Sharing cultural trappings is not the same thing as sharing moral frameworks. Hence continued heated debates in the US about everything from gay marriage to doctor-assisted suicide to genetic modification of human embryos.

Also, while understanding the law is not necessary for being held legally responsible, it is often necessary for feeling content with obeying the law, especially when doing so is inconvenient. For example, if I understand and agree with how my taxes are spent, I'll be a lot happier about paying them. This is the difference between a player accepting that the GM will change their character's alignment if they cast Infernal Healing too regularly, and a player actually feeling like their good-aligned character shouldn't want to cast Infernal Healing.

Shadow Lodge

alexd1976 wrote:
Due to a cooperative GM (and a fairly lucky find of a stash of healing potions that he slipped into the ale keg)...


Shadow Lodge

Patrick C. wrote:
The operative words here being "some circumstances". If a Paladin starts to kill willy nilly, he is not a Paladin anymore. The same reasoning applies to alignment and using evil spells.

Except that as written, casting an evil spell is always an evil act, but killing is not always an evil act.

Patrick C. wrote:

Again - Why does Infernal Healing exists? Because Hell wanted to give it's minions an easier, more efficient way of healing themselves? One which could be easily found by Hell's enemies and used to their advantage?

Or because Hell inserted some subtle malicious corrupting influence on a spell that just seems to good a deal to pass up?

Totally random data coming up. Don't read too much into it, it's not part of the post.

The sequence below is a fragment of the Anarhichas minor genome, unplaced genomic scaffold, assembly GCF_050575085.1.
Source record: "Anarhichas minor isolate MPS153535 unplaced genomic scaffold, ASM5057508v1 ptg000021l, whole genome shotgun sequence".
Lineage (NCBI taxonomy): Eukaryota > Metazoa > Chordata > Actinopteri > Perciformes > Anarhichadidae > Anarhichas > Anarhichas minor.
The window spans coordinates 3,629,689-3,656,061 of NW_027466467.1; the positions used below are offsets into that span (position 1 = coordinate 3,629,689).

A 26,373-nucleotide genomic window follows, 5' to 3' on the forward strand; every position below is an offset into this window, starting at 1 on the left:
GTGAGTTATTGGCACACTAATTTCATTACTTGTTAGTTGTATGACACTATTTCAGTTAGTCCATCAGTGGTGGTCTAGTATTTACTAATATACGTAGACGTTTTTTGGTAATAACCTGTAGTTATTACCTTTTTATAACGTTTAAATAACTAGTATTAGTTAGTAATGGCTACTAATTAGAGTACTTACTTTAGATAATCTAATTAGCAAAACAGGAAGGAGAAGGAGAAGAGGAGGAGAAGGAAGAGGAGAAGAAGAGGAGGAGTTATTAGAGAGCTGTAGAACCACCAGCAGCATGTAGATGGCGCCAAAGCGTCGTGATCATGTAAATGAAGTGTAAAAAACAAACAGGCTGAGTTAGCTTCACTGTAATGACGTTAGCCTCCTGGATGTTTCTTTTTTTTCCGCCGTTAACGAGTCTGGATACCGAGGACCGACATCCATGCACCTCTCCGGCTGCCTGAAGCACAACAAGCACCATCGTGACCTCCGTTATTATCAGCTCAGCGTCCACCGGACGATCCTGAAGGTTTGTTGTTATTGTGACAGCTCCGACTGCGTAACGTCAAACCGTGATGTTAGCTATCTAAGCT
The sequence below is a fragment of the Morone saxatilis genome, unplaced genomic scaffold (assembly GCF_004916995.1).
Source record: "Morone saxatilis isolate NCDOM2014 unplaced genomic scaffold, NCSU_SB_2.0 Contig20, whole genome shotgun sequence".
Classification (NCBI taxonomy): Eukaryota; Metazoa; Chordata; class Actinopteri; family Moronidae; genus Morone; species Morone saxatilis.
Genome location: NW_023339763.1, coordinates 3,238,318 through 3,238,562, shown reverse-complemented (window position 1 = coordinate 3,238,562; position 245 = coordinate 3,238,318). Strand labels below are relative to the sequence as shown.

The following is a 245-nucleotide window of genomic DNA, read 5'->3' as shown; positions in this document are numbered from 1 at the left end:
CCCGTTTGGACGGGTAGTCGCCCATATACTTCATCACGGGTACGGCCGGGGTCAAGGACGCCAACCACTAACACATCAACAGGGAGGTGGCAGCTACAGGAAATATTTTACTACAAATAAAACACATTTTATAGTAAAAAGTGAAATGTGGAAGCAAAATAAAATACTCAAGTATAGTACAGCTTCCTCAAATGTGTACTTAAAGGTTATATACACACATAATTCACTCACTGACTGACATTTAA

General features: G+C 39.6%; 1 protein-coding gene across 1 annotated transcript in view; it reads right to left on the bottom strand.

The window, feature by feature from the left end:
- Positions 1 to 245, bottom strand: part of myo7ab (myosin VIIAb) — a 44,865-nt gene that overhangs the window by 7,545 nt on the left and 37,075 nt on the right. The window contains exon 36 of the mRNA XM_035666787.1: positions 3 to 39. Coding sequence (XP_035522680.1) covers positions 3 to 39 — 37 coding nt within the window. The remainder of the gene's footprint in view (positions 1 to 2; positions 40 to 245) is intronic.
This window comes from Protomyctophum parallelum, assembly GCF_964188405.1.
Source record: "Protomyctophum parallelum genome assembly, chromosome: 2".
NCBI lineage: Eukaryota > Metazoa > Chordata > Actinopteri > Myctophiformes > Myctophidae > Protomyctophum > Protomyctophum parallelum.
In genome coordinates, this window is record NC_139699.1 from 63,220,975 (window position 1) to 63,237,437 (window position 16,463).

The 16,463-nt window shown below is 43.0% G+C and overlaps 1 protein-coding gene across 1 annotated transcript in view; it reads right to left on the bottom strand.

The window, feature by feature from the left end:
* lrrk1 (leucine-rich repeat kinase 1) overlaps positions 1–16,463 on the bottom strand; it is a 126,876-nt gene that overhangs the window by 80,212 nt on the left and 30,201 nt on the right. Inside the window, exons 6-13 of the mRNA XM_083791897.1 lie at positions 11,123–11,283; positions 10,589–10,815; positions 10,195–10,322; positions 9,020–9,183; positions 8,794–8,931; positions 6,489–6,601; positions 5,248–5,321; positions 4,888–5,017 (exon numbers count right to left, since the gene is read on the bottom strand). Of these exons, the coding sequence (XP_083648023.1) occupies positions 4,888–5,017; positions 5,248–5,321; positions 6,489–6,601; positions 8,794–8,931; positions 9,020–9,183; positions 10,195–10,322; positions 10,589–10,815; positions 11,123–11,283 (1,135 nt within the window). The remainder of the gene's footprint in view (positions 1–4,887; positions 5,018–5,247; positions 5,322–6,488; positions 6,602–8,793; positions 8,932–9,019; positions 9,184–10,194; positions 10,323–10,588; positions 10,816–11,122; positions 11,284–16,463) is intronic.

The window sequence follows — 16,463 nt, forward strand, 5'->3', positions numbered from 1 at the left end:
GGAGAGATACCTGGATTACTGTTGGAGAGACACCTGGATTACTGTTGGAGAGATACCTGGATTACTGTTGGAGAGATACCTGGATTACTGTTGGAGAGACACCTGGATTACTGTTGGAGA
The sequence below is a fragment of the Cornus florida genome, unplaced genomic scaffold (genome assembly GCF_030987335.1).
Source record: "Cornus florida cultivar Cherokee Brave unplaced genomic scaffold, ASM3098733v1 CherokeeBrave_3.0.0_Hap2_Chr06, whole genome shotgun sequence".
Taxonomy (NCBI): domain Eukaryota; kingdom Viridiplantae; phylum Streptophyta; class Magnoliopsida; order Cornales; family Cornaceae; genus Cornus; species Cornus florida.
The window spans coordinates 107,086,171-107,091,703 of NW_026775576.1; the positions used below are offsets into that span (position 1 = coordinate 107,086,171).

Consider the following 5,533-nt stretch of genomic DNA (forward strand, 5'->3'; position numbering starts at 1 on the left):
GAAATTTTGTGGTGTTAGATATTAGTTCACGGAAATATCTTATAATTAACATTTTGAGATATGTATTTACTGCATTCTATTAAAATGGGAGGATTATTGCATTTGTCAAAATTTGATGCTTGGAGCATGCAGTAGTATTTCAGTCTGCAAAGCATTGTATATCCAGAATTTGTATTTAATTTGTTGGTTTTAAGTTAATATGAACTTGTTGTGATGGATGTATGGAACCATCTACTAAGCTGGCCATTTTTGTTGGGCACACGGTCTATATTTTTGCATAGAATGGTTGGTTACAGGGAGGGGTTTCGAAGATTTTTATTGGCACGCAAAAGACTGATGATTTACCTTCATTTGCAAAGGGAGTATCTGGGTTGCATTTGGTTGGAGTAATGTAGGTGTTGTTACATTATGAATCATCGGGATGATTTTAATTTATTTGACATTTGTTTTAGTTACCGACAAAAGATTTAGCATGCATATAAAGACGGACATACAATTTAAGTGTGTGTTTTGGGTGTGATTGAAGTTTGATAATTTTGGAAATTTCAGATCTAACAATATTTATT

Or because it wants a spell that it can use to efficiently heal its own minions which also has a stigma attached to it that makes enemies hesitant to use it and causes suspicion and paranoia to fall upon any of its enemies who do use it. Distrust among goodly peoples is gold for fiends, and the belief that your friend the wizard has been corrupted by dark magic may very well become a self-fulfilling prophecy...

Shadow Lodge

Patrick C. wrote:
Except killing people can very easily turn you to Evil. Killing innocents is evil. Killing when you have the option of simply knocking off is evil. Killing as anything but a last measure is very close to the Evil end of Neutral. It is certainly not Good.

I agree. However, that does not mean that every act of killing is an evil act. A paladin is allowed to kill in at least some circumstances.

Patrick C. wrote:

See: why use Infernal Healing when Healing is available? Why Summon Devils when summoned Archons, or heck, even hired hands could do what you want them to do?

Because it's easier. Because it's more expedient. Because I wanna show them who's boss

All of which are the kind of thinking that will eventually lead someone to lose consideration for others... Which is the opposite of what the Good alignment is all about.